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Kirkus Reviews 2012 February #2
A brazen 15-year-old orphan living in the imaginary kingdom of Carthya becomes embroiled in a treasonous power-play to install a false prince on the vacant throne. For years, Sage has survived by lying and stealing in Mrs. Turbeldy's Orphanage for Disadvantaged Boys. When scheming Bevin Connor removes him, Sage assumes he will serve Connor, but he quickly discovers he's one of four orphan boys chosen by Connor for a more dangerous game. Connor plans to secretly transform them into gentlemen and select one to impersonate Prince Jaron, who is missing and presumed dead. Carthya's current king, queen and crown prince have been murdered, and war could erupt at any moment. When the regents meet in two weeks, Connor plans to produce long-lost "Prince Jaron," who will rule as his pawn. Competition becomes fierce as the boys realize the one chosen to play Jaron will be the only survivor. Sage's disdain, defiance and reckless arrogance mark him for failure, but his boldness, instinct and innate decency indicate there's more than meets the eye. Could Sage become Prince Jaron? Sage reveals his story in the first person in slowly unfolding layers guaranteed to shock. Ruthless ambition, fierce action and plotting, complex characters and lots of sword play and hidden passages keep pages flipping. Readers of this multifaceted, well-crafted tale will eagerly await Sage's further adventures. (map) (Adventure. 8-14) Copyright Kirkus 2012 Kirkus/BPI Communications.All rights reserved.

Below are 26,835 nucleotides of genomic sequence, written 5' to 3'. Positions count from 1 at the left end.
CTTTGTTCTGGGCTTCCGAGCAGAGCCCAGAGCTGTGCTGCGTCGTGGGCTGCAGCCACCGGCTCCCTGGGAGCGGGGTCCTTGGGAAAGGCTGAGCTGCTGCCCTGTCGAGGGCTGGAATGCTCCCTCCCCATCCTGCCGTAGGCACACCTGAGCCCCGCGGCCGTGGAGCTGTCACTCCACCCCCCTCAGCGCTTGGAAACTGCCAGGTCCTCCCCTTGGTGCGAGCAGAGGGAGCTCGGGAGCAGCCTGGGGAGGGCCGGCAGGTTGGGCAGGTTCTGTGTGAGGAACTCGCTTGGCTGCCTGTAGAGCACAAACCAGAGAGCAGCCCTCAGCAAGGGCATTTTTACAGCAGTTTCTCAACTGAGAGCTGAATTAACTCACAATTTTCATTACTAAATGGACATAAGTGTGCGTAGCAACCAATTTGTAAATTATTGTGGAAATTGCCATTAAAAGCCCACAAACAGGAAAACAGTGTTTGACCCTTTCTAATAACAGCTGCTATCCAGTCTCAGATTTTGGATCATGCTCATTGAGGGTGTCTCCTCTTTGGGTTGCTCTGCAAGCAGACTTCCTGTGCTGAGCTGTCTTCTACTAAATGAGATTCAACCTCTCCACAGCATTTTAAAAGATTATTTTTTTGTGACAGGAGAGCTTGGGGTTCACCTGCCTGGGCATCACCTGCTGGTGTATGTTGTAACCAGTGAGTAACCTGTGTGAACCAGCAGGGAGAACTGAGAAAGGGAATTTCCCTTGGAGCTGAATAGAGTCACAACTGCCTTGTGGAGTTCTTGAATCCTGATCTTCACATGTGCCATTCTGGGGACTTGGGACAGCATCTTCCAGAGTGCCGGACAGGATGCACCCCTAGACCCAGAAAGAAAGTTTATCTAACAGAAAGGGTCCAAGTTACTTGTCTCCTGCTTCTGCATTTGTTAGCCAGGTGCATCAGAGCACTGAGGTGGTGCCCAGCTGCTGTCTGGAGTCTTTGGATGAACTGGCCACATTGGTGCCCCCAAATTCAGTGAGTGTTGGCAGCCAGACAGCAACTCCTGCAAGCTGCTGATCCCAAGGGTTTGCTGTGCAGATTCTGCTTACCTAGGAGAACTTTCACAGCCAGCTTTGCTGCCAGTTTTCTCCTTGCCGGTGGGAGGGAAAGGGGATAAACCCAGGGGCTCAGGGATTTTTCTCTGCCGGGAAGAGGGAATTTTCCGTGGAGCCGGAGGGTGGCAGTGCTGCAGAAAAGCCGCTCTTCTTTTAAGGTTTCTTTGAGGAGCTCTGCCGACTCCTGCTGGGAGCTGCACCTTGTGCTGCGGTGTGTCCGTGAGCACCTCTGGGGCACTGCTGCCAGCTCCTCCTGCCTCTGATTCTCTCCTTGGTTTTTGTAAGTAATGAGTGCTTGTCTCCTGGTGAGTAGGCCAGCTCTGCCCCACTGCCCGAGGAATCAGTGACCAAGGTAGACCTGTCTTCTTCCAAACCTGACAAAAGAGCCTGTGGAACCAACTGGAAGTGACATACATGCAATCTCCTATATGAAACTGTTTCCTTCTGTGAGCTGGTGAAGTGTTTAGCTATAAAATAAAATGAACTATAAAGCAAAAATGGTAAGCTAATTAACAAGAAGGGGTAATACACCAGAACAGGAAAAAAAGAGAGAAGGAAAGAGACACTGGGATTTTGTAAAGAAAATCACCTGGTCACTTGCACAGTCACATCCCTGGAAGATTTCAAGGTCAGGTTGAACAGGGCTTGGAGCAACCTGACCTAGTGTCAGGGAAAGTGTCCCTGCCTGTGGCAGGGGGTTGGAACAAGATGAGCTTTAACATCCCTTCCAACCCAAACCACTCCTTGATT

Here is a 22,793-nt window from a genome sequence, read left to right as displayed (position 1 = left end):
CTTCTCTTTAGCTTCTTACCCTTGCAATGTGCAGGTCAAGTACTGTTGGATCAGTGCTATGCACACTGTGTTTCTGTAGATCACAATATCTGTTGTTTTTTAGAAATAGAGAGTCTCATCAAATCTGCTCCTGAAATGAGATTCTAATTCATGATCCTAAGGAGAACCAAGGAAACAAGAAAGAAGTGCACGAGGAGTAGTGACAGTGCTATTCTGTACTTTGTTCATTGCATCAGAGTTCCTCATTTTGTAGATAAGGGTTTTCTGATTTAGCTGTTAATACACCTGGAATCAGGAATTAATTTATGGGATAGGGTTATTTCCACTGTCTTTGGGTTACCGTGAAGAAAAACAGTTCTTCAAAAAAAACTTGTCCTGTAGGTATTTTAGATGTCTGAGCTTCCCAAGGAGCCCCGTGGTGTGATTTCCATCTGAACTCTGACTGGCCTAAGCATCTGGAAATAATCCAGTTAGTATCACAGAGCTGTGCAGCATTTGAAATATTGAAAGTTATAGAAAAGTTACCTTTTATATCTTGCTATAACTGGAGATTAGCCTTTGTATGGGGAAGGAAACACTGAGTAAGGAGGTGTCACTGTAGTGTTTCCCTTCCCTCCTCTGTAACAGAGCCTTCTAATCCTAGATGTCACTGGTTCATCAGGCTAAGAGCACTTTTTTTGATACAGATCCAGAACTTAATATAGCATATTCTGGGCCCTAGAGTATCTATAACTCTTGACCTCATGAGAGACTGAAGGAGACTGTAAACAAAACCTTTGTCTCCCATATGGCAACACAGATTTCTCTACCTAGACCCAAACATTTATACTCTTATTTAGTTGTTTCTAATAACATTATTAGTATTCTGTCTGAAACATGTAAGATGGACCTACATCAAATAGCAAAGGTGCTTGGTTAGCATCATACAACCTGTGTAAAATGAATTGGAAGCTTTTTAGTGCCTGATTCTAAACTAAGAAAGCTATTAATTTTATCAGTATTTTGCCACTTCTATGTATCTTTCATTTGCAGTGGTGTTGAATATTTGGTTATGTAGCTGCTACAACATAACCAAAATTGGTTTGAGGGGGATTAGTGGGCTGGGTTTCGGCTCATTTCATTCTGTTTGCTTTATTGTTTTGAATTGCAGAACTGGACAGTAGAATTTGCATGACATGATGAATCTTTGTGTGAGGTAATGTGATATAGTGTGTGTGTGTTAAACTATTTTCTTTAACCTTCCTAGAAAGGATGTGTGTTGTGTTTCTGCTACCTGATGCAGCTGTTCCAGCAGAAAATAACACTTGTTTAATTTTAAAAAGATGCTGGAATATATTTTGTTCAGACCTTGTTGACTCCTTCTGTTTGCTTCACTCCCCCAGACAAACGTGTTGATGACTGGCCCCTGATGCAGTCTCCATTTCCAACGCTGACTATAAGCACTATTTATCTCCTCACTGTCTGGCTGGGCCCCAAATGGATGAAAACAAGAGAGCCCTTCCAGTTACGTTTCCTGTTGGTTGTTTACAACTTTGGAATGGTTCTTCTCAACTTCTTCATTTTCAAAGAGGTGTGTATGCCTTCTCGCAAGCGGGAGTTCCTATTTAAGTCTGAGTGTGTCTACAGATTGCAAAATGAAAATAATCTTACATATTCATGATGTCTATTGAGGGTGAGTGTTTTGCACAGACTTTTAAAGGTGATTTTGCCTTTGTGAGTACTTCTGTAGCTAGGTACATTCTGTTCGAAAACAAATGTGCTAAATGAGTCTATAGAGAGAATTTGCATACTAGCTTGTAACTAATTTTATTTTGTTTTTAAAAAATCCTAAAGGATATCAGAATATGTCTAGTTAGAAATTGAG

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Library Media Connection Reviews 2012 August/September
There is discontent in the kingdom of Carthya, and civil war is imminent. Carthya's royal family have all mysteriously died, a fact that has been hidden from almost everyone. Conner, one of the country's regents, has devised a plan to avoid civil war by finding an orphan to impersonate the king's long-lost younger son, Prince Jaron. Rebellious and insolent orphan Sage, who himself is guarding a remarkable secret, understands that Conner's motives are less than noble. He realizes that only if he is selected as the impersonator will he be able to thwart Conner's plans. Engaging, fully developed characters, excellent writing, and nearly nonstop action will have readers eagerly anticipating the next two books in this planned trilogy. Gregory Martin, Curriculum Materials Center Librarian, Assistant Professor of Library Science, Cedarville University, Cedarville, Ohio. RECOMMENDED Copyright 2012 Linworth Publishing, Inc.